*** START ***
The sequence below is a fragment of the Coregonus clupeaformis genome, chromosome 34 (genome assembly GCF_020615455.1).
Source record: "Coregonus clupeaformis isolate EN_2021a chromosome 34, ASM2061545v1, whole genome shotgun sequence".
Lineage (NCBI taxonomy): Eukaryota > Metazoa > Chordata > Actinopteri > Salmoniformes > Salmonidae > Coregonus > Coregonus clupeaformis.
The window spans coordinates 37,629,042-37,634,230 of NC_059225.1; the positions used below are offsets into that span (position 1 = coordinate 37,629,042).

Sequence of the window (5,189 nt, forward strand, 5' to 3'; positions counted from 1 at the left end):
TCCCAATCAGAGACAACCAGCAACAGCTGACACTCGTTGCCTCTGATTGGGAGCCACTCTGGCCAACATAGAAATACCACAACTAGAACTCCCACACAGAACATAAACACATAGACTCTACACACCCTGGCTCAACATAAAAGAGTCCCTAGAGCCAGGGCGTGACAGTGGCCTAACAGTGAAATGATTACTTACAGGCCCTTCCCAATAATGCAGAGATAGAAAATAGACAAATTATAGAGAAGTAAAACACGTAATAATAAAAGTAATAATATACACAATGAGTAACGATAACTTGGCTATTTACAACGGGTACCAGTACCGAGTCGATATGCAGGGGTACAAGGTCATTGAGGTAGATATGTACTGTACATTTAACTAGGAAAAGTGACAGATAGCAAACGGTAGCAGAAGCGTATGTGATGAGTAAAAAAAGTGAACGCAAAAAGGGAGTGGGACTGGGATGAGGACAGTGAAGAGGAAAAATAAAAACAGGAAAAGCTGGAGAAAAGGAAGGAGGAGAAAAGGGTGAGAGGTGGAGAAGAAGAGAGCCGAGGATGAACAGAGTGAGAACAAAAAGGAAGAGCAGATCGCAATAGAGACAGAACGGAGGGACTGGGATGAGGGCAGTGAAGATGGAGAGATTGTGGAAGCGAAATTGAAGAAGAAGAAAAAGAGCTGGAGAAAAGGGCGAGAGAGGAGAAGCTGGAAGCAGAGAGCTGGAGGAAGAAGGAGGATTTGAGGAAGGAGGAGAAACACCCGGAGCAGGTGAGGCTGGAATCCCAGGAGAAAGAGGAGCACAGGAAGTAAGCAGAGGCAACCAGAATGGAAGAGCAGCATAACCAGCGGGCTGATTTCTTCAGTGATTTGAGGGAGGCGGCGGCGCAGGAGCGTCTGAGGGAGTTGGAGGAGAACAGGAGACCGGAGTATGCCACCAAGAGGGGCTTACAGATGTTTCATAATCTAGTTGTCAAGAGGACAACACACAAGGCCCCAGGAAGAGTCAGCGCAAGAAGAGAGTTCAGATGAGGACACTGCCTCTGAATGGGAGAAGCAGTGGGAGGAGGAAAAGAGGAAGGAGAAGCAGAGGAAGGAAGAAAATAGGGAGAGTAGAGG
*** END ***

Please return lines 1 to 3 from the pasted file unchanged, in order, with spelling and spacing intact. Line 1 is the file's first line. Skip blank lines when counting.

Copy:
The sequence below is a fragment of the Coregonus clupeaformis genome, chromosome 34 (genome assembly GCF_020615455.1).
Source record: "Coregonus clupeaformis isolate EN_2021a chromosome 34, ASM2061545v1, whole genome shotgun sequence".
Lineage (NCBI taxonomy): Eukaryota > Metazoa > Chordata > Actinopteri > Salmoniformes > Salmonidae > Coregonus > Coregonus clupeaformis.